When it comes to the workplace, a new study reveals that millennials report the highest rates of depression.
According to Chicago’s Bensinger, DuPont & Associates (BDA), one in five millennials (those born between 1978 and 1999) who sought employee assistance or advice reported experiencing depression.
In contrast, 16 per cent of baby boomers (born between 1946 and 1964) and 16 per cent Gen Xers (1965 and 1977) reported depression – and it probably has little to do with the fact that they’re closer to retirement.
The company drew results from data collected from its clients over an 18-month period.
Of the impacts of depression when it comes to the workplace, the most common across all age groups is presenteeism. Meaning, an employee shows up to work physically but is unable to function at full capacity due to their depression.
When it comes to presenteeism, it affected 70 per cent of millennials in the study, 68 per cent of depressed Gen X’ers, and 63 per cent of Boomers. Depression affects more than the inability to function to one’s full capacity. Other effects of depression in the workplace include missing work all together, tense work relationships or conflicts, and receiving verbal or written disciplinary action as a result of depression.
What’s not clear is why millennials are so depressed in the first place.
Perhaps – thanks to recent campaigns designed to break the stigma surrounding mental illness – they are simply more open to admitting to it. Not to mention, social media – complete with its reminders of the successes, promotions, and bonuses of your “friends” – likely has more of a negative impact on the younger generation of workers.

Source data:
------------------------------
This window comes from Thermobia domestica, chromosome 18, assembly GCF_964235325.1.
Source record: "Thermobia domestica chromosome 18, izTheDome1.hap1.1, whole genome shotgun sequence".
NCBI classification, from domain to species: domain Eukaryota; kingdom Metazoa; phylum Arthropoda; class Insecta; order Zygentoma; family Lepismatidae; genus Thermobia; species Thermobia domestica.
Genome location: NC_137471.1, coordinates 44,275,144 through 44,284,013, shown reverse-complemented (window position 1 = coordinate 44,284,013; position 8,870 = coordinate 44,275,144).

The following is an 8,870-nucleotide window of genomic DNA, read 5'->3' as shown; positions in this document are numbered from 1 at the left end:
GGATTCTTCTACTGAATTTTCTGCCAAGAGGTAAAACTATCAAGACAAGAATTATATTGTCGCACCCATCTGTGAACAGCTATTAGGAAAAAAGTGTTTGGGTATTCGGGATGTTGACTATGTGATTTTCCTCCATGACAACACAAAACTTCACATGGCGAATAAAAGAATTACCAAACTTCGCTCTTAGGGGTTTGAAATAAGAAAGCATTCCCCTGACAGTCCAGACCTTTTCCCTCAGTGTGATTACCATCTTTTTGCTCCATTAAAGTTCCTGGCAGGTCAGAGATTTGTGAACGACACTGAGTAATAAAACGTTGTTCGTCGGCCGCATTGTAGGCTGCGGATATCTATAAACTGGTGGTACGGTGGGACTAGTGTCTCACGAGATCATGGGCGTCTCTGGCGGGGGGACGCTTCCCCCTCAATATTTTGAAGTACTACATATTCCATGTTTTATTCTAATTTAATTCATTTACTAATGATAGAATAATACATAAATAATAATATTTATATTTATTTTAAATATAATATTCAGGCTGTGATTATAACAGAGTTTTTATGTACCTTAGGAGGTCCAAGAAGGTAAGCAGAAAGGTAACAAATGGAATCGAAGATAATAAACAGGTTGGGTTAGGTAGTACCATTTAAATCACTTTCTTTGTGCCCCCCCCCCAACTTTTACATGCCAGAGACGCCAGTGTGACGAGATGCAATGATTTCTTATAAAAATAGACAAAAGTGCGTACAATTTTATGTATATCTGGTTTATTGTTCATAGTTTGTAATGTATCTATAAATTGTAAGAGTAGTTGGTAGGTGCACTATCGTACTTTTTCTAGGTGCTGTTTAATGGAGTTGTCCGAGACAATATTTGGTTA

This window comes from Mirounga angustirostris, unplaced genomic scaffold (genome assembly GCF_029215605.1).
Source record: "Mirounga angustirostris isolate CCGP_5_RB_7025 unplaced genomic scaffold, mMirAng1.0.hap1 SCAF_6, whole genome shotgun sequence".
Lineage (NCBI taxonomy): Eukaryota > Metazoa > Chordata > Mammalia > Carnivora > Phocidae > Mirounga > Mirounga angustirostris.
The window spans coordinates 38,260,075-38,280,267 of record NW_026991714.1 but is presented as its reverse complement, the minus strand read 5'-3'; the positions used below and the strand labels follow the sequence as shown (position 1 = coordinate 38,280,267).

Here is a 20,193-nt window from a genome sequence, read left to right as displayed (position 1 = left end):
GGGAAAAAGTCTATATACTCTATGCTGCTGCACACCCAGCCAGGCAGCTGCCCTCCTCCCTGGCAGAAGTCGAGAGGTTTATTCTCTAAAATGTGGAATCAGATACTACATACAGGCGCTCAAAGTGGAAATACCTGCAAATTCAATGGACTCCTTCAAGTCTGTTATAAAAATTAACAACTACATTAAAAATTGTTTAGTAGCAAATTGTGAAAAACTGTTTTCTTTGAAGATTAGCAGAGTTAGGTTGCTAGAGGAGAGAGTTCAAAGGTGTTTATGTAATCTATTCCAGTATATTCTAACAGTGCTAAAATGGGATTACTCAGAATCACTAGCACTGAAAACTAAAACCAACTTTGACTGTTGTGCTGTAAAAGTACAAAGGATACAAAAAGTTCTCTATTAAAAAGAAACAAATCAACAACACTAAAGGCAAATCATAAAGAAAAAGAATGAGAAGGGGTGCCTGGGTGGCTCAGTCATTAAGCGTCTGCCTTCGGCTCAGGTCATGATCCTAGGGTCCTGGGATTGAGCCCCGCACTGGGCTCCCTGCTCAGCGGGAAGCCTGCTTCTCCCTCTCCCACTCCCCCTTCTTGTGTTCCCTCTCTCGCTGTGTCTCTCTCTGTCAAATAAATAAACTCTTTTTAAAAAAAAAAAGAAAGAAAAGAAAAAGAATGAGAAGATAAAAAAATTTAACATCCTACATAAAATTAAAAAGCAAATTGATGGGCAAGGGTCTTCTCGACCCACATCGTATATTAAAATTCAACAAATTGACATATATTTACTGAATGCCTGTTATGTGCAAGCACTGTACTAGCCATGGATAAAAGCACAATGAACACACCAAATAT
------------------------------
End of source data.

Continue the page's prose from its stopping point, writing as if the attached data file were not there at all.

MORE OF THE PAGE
Finally, the career competition is stiffer than ever, while the stability offered in things like generous benefit packages become things of the past in many professions.
Whatever the cause, the study found that – whole major depression affects 10 per cent of American employees, 75 per cent of those with depression don’t receive formal treatment.
Here in Canada, at least 500,000 Canadians miss work every week as the result of a mental illness. That’s not entirely surprising, given that one in five Canadians experience a mental health or addiction problem in every given year.
Both south of the border and in Canada, it’s clear that more work is needed to address the effects of depression in the workplace. The findings are important when it comes to creating workplaces that cater to five distinct generations – the traditionalists (born 1927-1945), Baby Boomers, Gen X, Millennials and Gen Z (born after 1999) — who all grew up under very different circumstances.
Based on the report’s findings, BDA urges workplaces to adopt additional training and informational campaigns for employers and employees alike to detect signs of depression.
Find out more about the effects of mental illness on the workplace from CAMH here.